Pride started with protest, and from the start of our fight for equality and civil rights, Black LGBTQ leaders and activist have been at the forefront of our movement. As we celebrate Pride, the Human Rights Campaign is excited to share and reflect on the work of Black LGBTQ leaders.
Miss Major Griffin-Gracy
Miss Major is a Black transgender woman and activist at the forefront of the fight for trans rights. She faced many hurdles during her life — including homelessness and incarceration. In 2005, Miss Major joined San Francisco-based Trans Gender Variant and Intersex Justice Project TGIJP as a staff organizer and later as executive director to lead the group's efforts advocating for incarcerated trans women. She has often spoken out against the prison system, which she says contributes to the incarceration of transgender individuals, particularly trans people of color and those with low incomes.
Miss Major, known to many as simply “Mama,” currently resides in Little Rock, Arkansas, where she continues to be a vocal activist and serves as executive director of House of GG, which focuses on supporting and nurturing the leadership of transgender women of color living in the South. In an interview with Raquel Willis for an article in them in 2018, Miss Major had advice for young activists:
“We have a right to be angry, but you have to be angry in degrees. You use your anger to come up with ways to dismantle the bullshit that is oppressing you in the first place. There has to be a way to manage this so you accomplish the goals you set out for yourself. It’s not an easy thing, but you must nurture, take care of, and look out for yourself too. If you don’t take the time to heal your wounds and soothe your ills, you can not be of any benefit to anybody else.”
Alicia Garza is one of three co-founders of Black Lives Matter. As a Black queer woman, Garza brings attention to the contributions of Black queer women to popular narratives of Black movements. She applies an intersectional understanding of civil rights to the public. She also frequently uses her voice to challenge the misconception that only cisgender Black men encounter police and state violence.
As Garza wrote in her online biography on BlackLivesMatter.com, “In order to truly understand how devastating and widespread this type of violence is in Black America, we must view this epidemic through a lens of race, gender, sexual orientation and gender identity.”
A biracial, masc-of-center queer person, DeLarverie was born in New Orleans, Louisiana. DeLarverie toured the Black theater circuit as the emcee — and only drag king — of the Jewel Box Revue, the first racially integrated drag revue in North America. She held several leadership positions in the Stonewall Veterans Association and worked as a bouncer for several lesbian bars in New York City in the ‘80s and ‘90s. DeLarverie also served the community as a volunteer street patrol worker and was called the "guardian of lesbians in the Village."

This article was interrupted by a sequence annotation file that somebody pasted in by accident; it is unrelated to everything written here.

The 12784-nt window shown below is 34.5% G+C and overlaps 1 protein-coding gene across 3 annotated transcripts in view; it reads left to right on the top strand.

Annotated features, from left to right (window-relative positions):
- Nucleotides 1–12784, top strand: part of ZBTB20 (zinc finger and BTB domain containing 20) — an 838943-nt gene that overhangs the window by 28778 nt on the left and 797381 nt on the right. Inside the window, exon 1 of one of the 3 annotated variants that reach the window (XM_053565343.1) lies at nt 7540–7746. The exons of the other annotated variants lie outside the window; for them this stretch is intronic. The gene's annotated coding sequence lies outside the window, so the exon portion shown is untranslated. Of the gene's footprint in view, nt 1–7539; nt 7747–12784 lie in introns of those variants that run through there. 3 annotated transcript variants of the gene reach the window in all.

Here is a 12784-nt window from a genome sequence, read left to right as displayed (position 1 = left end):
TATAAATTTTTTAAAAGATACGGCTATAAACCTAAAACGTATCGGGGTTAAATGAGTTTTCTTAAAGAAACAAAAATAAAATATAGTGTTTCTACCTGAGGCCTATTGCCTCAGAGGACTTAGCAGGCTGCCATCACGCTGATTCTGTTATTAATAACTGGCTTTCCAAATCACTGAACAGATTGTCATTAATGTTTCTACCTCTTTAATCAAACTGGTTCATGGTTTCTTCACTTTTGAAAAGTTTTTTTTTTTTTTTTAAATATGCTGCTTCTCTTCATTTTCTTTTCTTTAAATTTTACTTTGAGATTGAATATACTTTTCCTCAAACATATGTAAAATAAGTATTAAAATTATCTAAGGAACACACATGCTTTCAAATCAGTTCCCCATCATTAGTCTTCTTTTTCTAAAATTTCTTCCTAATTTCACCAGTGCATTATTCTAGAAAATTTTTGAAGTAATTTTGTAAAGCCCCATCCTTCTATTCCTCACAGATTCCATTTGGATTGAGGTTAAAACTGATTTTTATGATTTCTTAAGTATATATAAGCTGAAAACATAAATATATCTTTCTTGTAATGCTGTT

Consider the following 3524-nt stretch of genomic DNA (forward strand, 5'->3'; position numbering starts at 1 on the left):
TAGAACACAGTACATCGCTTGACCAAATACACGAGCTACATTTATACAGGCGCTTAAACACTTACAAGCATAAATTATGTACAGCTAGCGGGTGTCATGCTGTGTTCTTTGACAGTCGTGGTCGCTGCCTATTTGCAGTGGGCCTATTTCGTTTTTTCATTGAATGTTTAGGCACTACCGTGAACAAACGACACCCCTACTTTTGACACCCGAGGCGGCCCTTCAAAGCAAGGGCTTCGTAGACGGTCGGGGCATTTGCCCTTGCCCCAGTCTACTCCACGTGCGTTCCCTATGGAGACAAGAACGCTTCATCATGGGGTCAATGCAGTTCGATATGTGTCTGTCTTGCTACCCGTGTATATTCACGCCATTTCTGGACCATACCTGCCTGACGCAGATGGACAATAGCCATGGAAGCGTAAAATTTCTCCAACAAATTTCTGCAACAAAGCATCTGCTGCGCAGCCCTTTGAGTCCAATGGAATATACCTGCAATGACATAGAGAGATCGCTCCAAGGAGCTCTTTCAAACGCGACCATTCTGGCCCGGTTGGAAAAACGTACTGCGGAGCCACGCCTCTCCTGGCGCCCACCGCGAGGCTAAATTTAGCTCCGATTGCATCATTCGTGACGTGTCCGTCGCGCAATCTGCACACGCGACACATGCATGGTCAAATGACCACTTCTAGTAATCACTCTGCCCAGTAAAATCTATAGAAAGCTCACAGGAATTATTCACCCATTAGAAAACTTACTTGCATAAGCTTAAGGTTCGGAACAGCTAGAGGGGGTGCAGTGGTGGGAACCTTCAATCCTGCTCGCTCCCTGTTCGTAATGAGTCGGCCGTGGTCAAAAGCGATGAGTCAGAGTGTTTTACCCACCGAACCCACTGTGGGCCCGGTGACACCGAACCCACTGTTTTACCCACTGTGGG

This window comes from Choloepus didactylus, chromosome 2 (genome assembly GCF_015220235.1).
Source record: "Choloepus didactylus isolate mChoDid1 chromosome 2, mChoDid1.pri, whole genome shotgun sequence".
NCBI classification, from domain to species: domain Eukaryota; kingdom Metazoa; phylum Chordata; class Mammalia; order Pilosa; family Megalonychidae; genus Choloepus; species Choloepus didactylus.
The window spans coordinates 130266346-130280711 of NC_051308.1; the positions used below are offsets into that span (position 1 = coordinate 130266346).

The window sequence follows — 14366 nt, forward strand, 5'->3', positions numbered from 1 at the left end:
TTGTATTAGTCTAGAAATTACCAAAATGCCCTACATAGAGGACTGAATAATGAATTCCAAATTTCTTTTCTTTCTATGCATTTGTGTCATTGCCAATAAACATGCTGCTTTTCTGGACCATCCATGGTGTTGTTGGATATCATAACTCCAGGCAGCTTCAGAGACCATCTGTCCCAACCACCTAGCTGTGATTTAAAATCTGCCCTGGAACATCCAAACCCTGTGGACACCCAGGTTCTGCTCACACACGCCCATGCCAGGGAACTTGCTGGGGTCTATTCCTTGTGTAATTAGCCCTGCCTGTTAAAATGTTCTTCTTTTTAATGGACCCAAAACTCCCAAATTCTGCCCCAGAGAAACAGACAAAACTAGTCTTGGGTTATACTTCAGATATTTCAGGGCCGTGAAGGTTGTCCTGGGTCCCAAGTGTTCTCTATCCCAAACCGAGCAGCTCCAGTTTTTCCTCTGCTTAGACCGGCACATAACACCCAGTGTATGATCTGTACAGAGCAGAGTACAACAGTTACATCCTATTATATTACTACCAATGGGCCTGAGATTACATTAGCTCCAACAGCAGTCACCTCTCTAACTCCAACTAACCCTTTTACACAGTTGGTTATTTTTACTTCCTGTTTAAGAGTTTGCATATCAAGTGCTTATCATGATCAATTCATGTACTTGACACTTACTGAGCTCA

A prominent Black HIV/AIDS activist, Wilson founded the Black AIDS Institute in 1999, in part inspired by the death of his partner from an HIV-related illness and his own HIV diagnosis.
In 2010, Wilson was appointed to President Obama's Advisory Council on HIV/AIDS. Wilson also served as a World AIDS Summit delegate and advocated for the Centers for Disease Control and Prevention to provide additional funding to Black groups so they would have the resources to educate and mobilize their community around HIV/AIDS issues.
His work resulted in the "Act Against AIDS" campaign, now known as the "Let's Stop HIV Together" campaign, which promotes HIV testing, prevention and treatment.
Jenkins, a Black, bisexual, transgender woman, won with 73 percent of the vote to become the first Black, openly transgender woman to be elected to public office in the United States in 2017. Jenkins ran on a platform of racial equity, prioritizing affordable housing issues, environmental justice and police accountability. Jenkins often states that her work lives at the intersection of LGBTQ politics and racial injustice. Councilwoman Jenkins has used her voice to promote issues that matter for Black LGBTQ people and has built on her platform of racial equity while on the Minneapolis City Council. Jenkins currently serves as vice president of the Minneapolis City Council and has played a crucial role in healing and bringing her community together after the tragic shooting of George Floyd.
She is also a published poet and an oral historian at the University of Minnesota. Jenkins spoke to the New York Times about how her work as a historian and poet informs her activism: “I use poetry as a way to try to understand what’s going on around me. So if you read my poetry, it’s not deeply esoteric or contemplated, meditating on the beauty of a dandelion. It’s more dealing with the cultural and social issues that are surrounding us.”
Black LGBTQ leaders and activists have been fighting for racial justice and equality within our movement for decades and we must never forget the unsung heroes who have allowed us to push as far as we have come and as far as we will go.